‘It’s spring in Iowa, and the roads are soft’
After heavy snows and a wet spring, some of the county’s gravel roads were in bad shape at the start of April.
One road in particular has prompted multiple complaints from a resident of rural Barnum.
Joe Condon has been attending the Webster County Board of Supervisors meetings for weeks now, complaining that Fairbanks Avenue was closed for eight weeks.
“I’ve been here complaining, they still haven’t done anything. It’s been over a month,” Condon said on April 16. “Something’s wrong, and if people don’t stand up to these people, then I’ll tell you what’s going to happen. Your insurance company is going to be called in a liability suit.”
A motor grader did grade along the road after Condon appeared before the supervisors that day, and while The Messenger was still on scene taking a look at the ruts.
Condon has several roads he can take, but Fairbanks Avenue is the most direct route to a paved road. With the road closed, he has to drive six extra miles every time he goes to Fort Dodge, he told the supervisors.
Condon said if the roads are in bad shape, someone could get hurt, or be unable to get to the hospital in an emergency.
“You haven’t taken my concerns seriously, and someday you will wish you did, and had something done with these roads better than they’re being taken care of right now,” Condon said Tuesday.
It’s not just Fairbanks Avenue. Webster County Engineer Randy Will said roads all over the county have problems, and crews are getting to them as quickly as they can.
“We need the help of Mother Nature to fix the roads. That’s the honest truth,” Will said. “We have 870 miles of granular roads, unpaved roads… Many of them are in a very soft condition.”
In fact, his office sent out a public announcement during the first week of April, asking people to use the lightest loads possible during that time as the gravels were still soft.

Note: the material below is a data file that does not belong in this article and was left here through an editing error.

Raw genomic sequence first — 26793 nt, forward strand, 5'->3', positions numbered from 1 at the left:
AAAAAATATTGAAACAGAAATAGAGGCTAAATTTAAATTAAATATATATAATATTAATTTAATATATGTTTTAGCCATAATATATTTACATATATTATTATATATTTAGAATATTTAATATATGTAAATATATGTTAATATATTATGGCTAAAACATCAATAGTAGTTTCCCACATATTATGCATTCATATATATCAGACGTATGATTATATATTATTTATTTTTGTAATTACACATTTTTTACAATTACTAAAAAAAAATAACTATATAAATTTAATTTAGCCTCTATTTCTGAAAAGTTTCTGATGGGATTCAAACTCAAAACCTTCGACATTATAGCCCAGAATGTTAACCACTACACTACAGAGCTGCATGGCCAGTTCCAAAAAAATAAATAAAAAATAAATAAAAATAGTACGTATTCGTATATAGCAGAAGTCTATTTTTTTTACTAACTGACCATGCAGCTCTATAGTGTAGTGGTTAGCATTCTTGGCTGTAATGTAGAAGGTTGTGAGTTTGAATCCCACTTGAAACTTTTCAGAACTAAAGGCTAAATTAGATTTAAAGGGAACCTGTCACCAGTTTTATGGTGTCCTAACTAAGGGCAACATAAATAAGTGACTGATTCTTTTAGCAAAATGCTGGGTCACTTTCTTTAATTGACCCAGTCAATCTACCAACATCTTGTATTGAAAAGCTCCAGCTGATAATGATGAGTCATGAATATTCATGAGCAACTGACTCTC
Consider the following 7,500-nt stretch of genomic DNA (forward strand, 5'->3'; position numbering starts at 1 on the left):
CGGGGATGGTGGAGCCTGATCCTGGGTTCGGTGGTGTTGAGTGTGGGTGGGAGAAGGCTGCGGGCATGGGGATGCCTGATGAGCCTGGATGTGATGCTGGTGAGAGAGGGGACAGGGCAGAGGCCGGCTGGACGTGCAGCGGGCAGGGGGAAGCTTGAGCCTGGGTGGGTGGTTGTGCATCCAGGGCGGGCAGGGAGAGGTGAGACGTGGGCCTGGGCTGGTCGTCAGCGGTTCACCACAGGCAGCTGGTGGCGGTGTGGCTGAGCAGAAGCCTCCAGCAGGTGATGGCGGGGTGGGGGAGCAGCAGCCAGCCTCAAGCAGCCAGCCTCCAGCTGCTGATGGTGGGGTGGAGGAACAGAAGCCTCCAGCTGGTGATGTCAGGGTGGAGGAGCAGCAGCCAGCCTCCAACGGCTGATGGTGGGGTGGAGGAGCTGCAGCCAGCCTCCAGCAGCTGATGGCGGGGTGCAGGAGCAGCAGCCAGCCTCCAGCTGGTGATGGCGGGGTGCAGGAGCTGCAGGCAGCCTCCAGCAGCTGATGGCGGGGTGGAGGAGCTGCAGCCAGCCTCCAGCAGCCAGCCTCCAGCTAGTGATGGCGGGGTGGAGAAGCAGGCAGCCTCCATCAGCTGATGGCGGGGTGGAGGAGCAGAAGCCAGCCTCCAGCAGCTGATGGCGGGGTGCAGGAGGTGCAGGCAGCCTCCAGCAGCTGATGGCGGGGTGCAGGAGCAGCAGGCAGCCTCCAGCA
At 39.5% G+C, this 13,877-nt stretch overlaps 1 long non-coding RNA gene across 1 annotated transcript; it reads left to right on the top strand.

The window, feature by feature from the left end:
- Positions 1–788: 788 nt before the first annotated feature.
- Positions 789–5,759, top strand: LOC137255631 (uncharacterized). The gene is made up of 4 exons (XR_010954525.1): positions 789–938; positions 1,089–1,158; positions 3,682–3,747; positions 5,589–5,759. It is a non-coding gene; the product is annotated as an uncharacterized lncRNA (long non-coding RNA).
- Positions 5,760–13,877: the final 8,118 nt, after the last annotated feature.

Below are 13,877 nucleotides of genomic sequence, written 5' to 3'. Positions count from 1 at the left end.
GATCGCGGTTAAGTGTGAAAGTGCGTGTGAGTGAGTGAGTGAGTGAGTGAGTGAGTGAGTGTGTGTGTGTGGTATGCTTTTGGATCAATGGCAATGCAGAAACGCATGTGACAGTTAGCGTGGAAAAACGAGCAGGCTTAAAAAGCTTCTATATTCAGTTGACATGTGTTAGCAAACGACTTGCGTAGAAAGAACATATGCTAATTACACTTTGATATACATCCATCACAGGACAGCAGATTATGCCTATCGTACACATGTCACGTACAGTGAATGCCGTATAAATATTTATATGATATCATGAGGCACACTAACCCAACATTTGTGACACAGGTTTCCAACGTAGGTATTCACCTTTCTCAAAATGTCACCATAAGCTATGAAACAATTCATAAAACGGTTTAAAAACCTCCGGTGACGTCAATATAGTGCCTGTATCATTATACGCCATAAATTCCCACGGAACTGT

Fairbanks Avenue in particular is a challenge, Will said on Tuesday. The road dips beneath the railroad tracks in an underpass where water often pools. The area is also near Lizard Creek.
“The road is dipped as low as it can be to allow 14-foot loads under the bridge,” Will said. “We have been asked, can’t you tile it out? Well, no, we can’t.”
Water will pool at that level no matter how well it’s tiled, he said, whenever Lizard Creek rises.
On April 16, Condon pointed out deep tracks in the gravel, where he said county trucks had driven past, although the road was still closed then.
“You can see they have been driving through here.”
Although a grader went through that day, on Tuesday Condon said the road was still not in a state where he could drive his van through.
“They came and dumped loads in the underpass, and then nobody graded it,” Condon “Just before the weekend somebody came through and took the tops off, but I still can’t get the van through.”
“I was through there this morning, and it seemed to be a lot better than it was,” Supervisor Nick Carlson said.
Supervisor Mark Campbell said he hadn’t been out there himself, but has talked with both Will and Carlson.
“The road crew was out there, my understanding is they started working on the road to the best of their ability,” Campbell said. “They have added rock and graded, and are beginning to build up the base, so he has better access.”
It takes time to build up the roads, he said. Although they can’t be too wet, it does take some rain to firm up the loose gravel.
“We have to get some rain to firm up those roads, and get a good crown on it so they drain properly,” Campbell said.
Will said he’s happy with his team.
“I feel real comfortable. I’ve got two excellent foremen, both have been motor grader operators,” he said.
The problem is occurring all over, not just Webster County, Will said.
“It’s not an excuse,” he said. “But it is spring in Iowa, the roads are soft.”
What happens when there is a
problem with the roads?
There is a work order process when anyone has a complaint on roads, Webster County Engineer Randy Will said.
When a citizen calls the office or stops in with a concern, the office staff will pass that along to one of the two roads foremen. The foreman then provides input on what is being done, or when it was done.
“That way we have a paper trail,” Will said.
The department usually doesn’t call back to the reporting person unless they ask for a follow-up, he said. There’s a place to mark on the work order to request a call back, or a visit.